The Common Kestrel (Falco tinnunculus) is a bird of prey species belonging to the kestrel group of the falcon family Falconidae. It is also known as the European Kestrel, Eurasian Kestrel, or Old World Kestrel. In Britain, where no other brown falcon occurs, it is generally just called "the kestrel".
Common Kestrels measure 32–39 cm (13–15 in) from head to tail, with a wingspan of 65–82 cm (26–32 in). Females are noticeably larger, with the adult male weighing 136-252 g (c,5-9 oz), around 155 g (around 5.5 oz) on average; the adult female weighs 154-314 g (about 5.5-11 oz), around 184 g (around 6.5 oz) on average. They are thus small compared with other birds of prey, but larger than most songbirds. Like the other Falco species, they have long wings as well as a distinctive long tail.
Their plumage is mainly light chestnut brown with blackish spots on the upperside and buff with narrow blackish streaks on the underside; the remiges are also blackish. Unlike most hawks, they display sexual colour dimorphism with the male having less black spots and streaks, as well as a blue-grey cap and tail. The tail is brown with black bars in females, and has a black tip with a narrow white rim in both sexes. All Common Kestrels have a prominent black malar stripe like their closest relatives.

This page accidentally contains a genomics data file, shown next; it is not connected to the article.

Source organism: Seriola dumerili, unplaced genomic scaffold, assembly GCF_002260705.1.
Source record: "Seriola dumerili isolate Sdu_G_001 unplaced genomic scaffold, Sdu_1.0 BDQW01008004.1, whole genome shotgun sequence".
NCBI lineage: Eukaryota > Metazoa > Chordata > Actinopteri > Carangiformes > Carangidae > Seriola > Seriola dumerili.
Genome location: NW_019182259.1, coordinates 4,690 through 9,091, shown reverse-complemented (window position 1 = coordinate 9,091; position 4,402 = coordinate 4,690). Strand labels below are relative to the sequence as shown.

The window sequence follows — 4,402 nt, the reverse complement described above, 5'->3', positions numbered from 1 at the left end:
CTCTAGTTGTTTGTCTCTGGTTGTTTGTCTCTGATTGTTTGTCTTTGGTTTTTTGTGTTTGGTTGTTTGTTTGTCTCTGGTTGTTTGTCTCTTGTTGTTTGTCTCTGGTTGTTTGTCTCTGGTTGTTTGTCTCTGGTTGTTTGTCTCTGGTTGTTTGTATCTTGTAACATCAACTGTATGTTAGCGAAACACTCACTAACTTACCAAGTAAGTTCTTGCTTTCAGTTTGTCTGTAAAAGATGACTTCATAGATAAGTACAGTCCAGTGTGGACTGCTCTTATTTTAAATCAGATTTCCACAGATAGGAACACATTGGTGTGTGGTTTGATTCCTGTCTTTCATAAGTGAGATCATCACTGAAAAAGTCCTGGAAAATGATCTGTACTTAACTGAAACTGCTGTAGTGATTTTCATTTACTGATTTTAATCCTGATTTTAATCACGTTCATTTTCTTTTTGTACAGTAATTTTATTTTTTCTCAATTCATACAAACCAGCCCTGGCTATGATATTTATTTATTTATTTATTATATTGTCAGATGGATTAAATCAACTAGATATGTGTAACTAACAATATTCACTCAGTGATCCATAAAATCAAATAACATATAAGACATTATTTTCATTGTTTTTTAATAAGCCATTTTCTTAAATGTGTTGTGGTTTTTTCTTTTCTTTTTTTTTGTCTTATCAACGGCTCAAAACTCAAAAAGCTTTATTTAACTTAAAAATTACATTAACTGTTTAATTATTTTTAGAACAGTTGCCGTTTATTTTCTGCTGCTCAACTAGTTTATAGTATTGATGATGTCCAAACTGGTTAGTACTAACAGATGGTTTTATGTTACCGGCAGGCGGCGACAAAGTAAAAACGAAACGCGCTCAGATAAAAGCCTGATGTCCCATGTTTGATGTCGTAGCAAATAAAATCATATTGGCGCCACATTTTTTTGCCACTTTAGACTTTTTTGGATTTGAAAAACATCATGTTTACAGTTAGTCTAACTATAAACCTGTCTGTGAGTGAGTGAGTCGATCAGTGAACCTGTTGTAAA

The cere feet, and a narrow ring around the eye are bright yellow; the toenails, bill and iris are dark. Juveniles look like adult females, but the underside streaks are wider; the yellow of their bare parts is paler. Hatchlings are covered in white down feathers, changing to a buff-grey second down coat before they grow their first true plumage.
Diet and HuntingEdit
Kestrels are known for their classic hunting technique, hovering. Turning into the wing and using their wings and tail to maintain a steady position whilst they scan the ground for their prey.
Their prey usually takes the form of mice, voles or shrews.